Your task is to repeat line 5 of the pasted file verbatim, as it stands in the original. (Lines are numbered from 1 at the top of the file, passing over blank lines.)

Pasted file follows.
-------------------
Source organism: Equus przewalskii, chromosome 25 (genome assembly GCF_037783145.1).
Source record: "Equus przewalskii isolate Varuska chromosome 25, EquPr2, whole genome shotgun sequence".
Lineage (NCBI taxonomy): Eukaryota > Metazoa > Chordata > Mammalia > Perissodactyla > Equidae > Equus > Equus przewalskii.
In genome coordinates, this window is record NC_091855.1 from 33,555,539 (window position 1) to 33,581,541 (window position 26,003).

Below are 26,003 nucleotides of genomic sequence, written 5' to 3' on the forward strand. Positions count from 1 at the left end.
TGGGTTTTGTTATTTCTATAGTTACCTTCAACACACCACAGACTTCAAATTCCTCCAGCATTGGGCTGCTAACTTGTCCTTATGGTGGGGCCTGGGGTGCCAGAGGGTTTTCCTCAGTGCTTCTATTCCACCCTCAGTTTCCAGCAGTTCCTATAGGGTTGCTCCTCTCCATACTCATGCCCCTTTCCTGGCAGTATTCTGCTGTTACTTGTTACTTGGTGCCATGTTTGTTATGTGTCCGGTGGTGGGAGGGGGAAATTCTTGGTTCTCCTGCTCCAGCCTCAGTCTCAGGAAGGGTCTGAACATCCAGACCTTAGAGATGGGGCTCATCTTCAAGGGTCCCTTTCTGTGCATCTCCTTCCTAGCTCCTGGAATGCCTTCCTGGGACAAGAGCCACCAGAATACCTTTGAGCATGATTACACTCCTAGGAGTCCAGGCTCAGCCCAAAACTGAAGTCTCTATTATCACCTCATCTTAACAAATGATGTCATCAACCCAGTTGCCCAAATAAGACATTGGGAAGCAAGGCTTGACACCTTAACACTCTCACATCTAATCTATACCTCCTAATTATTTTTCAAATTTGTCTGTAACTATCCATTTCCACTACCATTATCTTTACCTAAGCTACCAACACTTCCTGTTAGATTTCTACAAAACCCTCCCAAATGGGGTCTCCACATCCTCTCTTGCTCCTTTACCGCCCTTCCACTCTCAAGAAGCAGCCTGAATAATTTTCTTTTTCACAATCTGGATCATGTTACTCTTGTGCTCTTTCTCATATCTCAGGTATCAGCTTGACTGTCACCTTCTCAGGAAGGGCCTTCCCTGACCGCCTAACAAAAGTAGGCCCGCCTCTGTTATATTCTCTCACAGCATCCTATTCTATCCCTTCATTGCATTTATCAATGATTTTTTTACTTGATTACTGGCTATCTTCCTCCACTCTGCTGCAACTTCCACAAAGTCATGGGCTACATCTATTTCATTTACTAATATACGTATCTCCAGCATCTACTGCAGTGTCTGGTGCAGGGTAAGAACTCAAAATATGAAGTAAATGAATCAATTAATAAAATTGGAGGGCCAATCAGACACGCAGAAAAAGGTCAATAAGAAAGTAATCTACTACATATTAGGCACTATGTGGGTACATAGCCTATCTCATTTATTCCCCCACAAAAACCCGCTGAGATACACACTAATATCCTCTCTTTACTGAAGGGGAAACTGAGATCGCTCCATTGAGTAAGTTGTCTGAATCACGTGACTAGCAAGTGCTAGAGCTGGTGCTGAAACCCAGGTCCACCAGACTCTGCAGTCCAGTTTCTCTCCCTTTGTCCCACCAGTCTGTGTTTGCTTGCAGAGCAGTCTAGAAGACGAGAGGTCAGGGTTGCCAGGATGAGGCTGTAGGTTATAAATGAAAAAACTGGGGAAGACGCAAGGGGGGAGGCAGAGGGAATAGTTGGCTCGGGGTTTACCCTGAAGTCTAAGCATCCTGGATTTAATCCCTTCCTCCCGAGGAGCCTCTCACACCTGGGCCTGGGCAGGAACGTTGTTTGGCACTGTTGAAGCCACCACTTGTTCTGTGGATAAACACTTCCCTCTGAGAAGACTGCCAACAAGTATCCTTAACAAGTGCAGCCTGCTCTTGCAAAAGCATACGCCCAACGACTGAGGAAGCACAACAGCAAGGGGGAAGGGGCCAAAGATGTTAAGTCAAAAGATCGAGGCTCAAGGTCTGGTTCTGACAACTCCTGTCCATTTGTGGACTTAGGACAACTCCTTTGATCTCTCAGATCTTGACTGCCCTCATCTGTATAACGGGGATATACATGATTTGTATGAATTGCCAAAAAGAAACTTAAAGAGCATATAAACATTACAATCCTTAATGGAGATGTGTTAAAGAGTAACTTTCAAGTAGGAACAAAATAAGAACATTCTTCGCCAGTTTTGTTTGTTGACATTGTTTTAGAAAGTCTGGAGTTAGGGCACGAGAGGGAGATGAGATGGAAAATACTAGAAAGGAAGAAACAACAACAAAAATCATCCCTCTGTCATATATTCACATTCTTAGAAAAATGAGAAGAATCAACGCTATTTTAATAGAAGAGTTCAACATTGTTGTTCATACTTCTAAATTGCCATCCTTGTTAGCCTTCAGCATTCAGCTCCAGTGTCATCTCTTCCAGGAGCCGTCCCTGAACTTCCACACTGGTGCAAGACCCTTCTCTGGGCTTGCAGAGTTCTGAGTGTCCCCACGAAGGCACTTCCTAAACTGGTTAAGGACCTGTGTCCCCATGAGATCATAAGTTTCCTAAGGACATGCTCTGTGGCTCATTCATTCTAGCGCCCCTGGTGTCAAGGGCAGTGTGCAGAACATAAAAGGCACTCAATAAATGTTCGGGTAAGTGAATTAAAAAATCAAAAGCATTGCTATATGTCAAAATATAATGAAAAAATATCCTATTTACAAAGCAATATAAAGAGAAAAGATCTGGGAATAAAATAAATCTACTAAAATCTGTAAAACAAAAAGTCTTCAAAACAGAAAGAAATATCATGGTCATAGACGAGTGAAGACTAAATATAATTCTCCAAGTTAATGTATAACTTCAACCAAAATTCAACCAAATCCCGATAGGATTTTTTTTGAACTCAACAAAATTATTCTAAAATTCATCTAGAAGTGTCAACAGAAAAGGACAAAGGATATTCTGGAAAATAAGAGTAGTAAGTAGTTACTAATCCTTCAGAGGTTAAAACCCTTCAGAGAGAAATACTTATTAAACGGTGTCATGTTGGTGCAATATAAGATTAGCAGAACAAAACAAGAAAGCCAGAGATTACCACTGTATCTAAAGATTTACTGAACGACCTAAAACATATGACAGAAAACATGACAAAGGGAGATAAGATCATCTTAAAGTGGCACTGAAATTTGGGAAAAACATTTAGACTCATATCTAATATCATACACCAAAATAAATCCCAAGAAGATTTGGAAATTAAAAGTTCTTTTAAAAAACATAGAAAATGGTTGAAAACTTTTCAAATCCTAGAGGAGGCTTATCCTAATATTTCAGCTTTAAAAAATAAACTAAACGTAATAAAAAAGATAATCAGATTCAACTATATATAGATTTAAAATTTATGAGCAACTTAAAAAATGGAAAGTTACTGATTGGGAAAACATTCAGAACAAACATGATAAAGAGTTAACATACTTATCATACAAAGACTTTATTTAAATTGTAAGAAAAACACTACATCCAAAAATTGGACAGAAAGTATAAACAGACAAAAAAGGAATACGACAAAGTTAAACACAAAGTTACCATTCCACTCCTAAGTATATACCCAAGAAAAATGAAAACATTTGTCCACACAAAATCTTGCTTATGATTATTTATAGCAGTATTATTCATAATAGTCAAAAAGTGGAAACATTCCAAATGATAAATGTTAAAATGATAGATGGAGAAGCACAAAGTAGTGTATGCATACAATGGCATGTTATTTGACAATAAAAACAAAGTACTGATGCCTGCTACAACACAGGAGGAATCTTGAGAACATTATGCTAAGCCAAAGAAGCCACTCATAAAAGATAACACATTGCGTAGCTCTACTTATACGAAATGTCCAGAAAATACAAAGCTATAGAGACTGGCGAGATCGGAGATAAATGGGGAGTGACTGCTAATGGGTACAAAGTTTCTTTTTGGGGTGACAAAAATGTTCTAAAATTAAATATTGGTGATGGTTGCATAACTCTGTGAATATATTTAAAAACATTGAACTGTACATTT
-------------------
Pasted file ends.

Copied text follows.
Below are 26,003 nucleotides of genomic sequence, written 5' to 3' on the forward strand. Positions count from 1 at the left end.